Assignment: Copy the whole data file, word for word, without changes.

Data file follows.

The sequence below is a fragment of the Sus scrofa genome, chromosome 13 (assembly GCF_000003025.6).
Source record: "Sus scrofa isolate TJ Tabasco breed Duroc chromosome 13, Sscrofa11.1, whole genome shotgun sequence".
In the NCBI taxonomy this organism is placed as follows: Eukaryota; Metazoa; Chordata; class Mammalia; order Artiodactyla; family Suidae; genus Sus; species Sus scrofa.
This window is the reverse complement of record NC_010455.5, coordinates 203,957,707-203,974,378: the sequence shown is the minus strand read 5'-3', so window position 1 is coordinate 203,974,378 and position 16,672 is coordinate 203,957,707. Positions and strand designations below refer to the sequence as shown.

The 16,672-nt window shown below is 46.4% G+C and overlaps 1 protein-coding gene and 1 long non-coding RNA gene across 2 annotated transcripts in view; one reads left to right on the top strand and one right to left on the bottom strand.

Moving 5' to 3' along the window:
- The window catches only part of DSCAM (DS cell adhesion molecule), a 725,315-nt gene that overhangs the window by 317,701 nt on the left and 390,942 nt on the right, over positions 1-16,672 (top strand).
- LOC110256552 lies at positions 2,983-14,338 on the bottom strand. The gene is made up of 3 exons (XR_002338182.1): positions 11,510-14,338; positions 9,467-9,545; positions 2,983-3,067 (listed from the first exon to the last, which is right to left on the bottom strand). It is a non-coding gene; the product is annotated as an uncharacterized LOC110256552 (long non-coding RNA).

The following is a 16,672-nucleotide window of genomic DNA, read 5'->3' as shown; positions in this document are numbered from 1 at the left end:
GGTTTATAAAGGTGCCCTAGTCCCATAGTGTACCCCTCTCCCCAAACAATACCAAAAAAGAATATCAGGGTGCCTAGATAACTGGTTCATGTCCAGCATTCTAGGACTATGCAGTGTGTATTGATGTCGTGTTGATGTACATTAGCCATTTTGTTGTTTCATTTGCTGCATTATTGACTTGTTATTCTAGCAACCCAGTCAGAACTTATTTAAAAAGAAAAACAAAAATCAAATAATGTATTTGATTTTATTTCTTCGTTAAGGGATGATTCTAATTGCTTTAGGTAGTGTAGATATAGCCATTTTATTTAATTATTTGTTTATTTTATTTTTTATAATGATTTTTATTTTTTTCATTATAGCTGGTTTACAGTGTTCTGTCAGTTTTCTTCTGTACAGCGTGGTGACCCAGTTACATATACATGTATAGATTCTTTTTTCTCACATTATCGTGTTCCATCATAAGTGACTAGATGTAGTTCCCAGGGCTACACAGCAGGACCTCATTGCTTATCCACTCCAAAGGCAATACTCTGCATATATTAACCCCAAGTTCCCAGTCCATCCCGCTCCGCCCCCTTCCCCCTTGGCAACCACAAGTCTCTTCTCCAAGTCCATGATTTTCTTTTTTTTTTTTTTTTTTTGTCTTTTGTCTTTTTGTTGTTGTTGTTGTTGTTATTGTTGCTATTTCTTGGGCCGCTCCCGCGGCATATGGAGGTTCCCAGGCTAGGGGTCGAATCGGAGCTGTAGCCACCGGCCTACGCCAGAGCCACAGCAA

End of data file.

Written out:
The sequence below is a fragment of the Sus scrofa genome, chromosome 13 (assembly GCF_000003025.6).
Source record: "Sus scrofa isolate TJ Tabasco breed Duroc chromosome 13, Sscrofa11.1, whole genome shotgun sequence".
In the NCBI taxonomy this organism is placed as follows: Eukaryota; Metazoa; Chordata; class Mammalia; order Artiodactyla; family Suidae; genus Sus; species Sus scrofa.
This window is the reverse complement of record NC_010455.5, coordinates 203,957,707-203,974,378: the sequence shown is the minus strand read 5'-3', so window position 1 is coordinate 203,974,378 and position 16,672 is coordinate 203,957,707. Positions and strand designations below refer to the sequence as shown.

The 16,672-nt window shown below is 46.4% G+C and overlaps 1 protein-coding gene and 1 long non-coding RNA gene across 2 annotated transcripts in view; one reads left to right on the top strand and one right to left on the bottom strand.

Moving 5' to 3' along the window:
- The window catches only part of DSCAM (DS cell adhesion molecule), a 725,315-nt gene that overhangs the window by 317,701 nt on the left and 390,942 nt on the right, over positions 1-16,672 (top strand).
- LOC110256552 lies at positions 2,983-14,338 on the bottom strand. The gene is made up of 3 exons (XR_002338182.1): positions 11,510-14,338; positions 9,467-9,545; positions 2,983-3,067 (listed from the first exon to the last, which is right to left on the bottom strand). It is a non-coding gene; the product is annotated as an uncharacterized LOC110256552 (long non-coding RNA).

The following is a 16,672-nucleotide window of genomic DNA, read 5'->3' as shown; positions in this document are numbered from 1 at the left end:
GGTTTATAAAGGTGCCCTAGTCCCATAGTGTACCCCTCTCCCCAAACAATACCAAAAAAGAATATCAGGGTGCCTAGATAACTGGTTCATGTCCAGCATTCTAGGACTATGCAGTGTGTATTGATGTCGTGTTGATGTACATTAGCCATTTTGTTGTTTCATTTGCTGCATTATTGACTTGTTATTCTAGCAACCCAGTCAGAACTTATTTAAAAAGAAAAACAAAAATCAAATAATGTATTTGATTTTATTTCTTCGTTAAGGGATGATTCTAATTGCTTTAGGTAGTGTAGATATAGCCATTTTATTTAATTATTTGTTTATTTTATTTTTTATAATGATTTTTATTTTTTTCATTATAGCTGGTTTACAGTGTTCTGTCAGTTTTCTTCTGTACAGCGTGGTGACCCAGTTACATATACATGTATAGATTCTTTTTTCTCACATTATCGTGTTCCATCATAAGTGACTAGATGTAGTTCCCAGGGCTACACAGCAGGACCTCATTGCTTATCCACTCCAAAGGCAATACTCTGCATATATTAACCCCAAGTTCCCAGTCCATCCCGCTCCGCCCCCTTCCCCCTTGGCAACCACAAGTCTCTTCTCCAAGTCCATGATTTTCTTTTTTTTTTTTTTTTTTTGTCTTTTGTCTTTTTGTTGTTGTTGTTGTTGTTATTGTTGCTATTTCTTGGGCCGCTCCCGCGGCATATGGAGGTTCCCAGGCTAGGGGTCGAATCGGAGCTGTAGCCACCGGCCTACGCCAGAGCCACAGCAA